The 15th birthday of the national minimum wage (NMW) should be celebrated with an immediate increase of £1.50 an hour, claims the country's largest union Unite.

The minimum wage birthday should be celebrated… with a £1.50 an hour increase, says union

The 15th birthday of the national minimum wage (NMW) should be celebrated with an immediate increase of £1.50 an hour, claims the country’s largest union Unite.

The 15th birthday took place on July 31 and Unite said that a real cause for concern was the onward march of inflation, that was eroding the value of the NMW for the millions of workers and their families who rely on it.The union also said those under the age of 21 should be paid the full NMW rate.

Unite general secretary Len McCluskey said: “If we had a government with any imagination, it would raise the current rate of the national minimum wage by £1.50 an hour. This would be an excellent way to celebrate the NMW’s 15th birthday.

“This would help raise workers out of the poverty wages that mean-spirited bosses insist on paying. It would also put money into wallets and purses, and increase spending power in the nation’s high streets.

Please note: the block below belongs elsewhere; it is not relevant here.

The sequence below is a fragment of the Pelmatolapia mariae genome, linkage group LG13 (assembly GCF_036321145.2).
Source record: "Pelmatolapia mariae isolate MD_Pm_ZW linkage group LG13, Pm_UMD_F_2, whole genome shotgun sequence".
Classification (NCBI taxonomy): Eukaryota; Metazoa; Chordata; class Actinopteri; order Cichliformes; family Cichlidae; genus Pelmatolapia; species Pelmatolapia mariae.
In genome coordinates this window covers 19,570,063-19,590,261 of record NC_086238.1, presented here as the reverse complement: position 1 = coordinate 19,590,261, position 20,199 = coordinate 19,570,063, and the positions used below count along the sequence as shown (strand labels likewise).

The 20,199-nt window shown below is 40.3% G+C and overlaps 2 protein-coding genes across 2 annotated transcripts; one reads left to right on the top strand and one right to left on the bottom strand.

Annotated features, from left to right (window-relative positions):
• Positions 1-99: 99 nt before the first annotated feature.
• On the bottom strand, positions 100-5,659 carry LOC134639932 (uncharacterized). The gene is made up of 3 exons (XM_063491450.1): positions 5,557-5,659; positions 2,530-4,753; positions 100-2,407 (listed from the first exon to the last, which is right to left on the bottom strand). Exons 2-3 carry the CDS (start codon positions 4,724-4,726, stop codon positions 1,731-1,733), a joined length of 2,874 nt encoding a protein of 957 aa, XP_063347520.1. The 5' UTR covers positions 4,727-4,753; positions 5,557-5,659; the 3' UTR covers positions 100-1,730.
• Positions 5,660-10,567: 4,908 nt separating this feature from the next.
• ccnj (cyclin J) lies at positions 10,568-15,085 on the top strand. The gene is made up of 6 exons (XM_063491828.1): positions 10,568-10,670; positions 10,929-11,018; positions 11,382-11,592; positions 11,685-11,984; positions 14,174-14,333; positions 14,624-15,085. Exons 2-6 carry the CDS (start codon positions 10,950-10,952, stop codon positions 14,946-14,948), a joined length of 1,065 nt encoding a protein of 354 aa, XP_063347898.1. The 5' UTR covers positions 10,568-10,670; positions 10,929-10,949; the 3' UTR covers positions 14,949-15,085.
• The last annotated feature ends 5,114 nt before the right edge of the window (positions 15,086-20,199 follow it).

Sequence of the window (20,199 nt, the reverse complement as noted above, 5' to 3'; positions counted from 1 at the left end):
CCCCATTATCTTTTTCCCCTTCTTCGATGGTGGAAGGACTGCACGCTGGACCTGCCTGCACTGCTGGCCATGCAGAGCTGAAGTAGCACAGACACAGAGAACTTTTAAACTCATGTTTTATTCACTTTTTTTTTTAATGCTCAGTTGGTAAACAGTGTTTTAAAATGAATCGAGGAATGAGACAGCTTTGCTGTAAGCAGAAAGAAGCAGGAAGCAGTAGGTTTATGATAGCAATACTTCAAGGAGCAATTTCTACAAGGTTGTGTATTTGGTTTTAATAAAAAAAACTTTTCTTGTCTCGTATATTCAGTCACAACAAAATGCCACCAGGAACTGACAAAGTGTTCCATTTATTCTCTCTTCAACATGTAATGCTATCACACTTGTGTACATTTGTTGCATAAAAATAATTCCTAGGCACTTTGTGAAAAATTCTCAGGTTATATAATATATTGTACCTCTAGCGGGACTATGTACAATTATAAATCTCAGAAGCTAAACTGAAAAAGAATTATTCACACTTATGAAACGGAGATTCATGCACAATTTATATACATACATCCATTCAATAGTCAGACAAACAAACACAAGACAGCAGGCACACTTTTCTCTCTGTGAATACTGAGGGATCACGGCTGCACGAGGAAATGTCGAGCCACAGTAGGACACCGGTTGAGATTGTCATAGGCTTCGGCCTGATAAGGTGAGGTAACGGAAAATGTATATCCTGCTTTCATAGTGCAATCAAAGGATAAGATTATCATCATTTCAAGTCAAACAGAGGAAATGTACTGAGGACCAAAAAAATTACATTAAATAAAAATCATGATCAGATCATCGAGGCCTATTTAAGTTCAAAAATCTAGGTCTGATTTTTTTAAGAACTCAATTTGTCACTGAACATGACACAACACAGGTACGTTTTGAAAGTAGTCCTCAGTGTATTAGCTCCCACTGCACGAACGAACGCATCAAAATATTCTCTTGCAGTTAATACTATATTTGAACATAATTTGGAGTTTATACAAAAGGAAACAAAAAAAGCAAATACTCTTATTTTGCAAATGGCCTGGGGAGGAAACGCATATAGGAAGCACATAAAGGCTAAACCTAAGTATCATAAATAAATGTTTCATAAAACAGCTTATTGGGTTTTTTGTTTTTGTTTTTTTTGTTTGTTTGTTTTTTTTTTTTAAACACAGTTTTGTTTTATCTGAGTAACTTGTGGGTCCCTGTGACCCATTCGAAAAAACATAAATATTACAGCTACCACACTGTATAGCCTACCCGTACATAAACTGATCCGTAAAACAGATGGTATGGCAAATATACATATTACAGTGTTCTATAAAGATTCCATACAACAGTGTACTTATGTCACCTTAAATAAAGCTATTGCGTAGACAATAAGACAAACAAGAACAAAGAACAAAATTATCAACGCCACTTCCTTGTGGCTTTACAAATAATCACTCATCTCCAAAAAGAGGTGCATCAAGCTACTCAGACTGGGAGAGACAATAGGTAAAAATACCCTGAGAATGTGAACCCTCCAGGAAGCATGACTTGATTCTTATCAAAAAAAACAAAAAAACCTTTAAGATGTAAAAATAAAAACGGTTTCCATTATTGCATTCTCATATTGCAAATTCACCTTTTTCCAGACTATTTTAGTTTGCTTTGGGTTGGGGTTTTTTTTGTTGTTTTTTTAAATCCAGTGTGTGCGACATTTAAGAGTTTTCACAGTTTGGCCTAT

“Contrary to right wing claims in the late 1990s, the NMW has not cost jobs – in fact, many enlightened employers are paying the more realistic ‘living wage’ as they recognise the value of a decently paid workforce.

“This needs to be put in the context of companies making excellent profits, and the bosses in the boardroom still greedily boosting their salaries and receiving often-undeserved bonuses.

“Companies can’t be allowed to continue paying wages that are constantly diluted by inflation and then expect the state i.e. the taxpayer to top up these wages with working tax credits.

“Firms can well afford to pay the extra £1.50, as UK corporations made profits of £82.8 billion in the first quarter of this year. This is up 4.9 per cent on the previous quarter and up 7.7 per cent on the corresponding quarter a year ago.

“Raising the NMW would help reduce the welfare budget by billions as hundreds of thousands of workers began to receive better wages.”

Unite is Britain and Ireland’s largest trade union with 1.4 million members working across all sectors of the economy.

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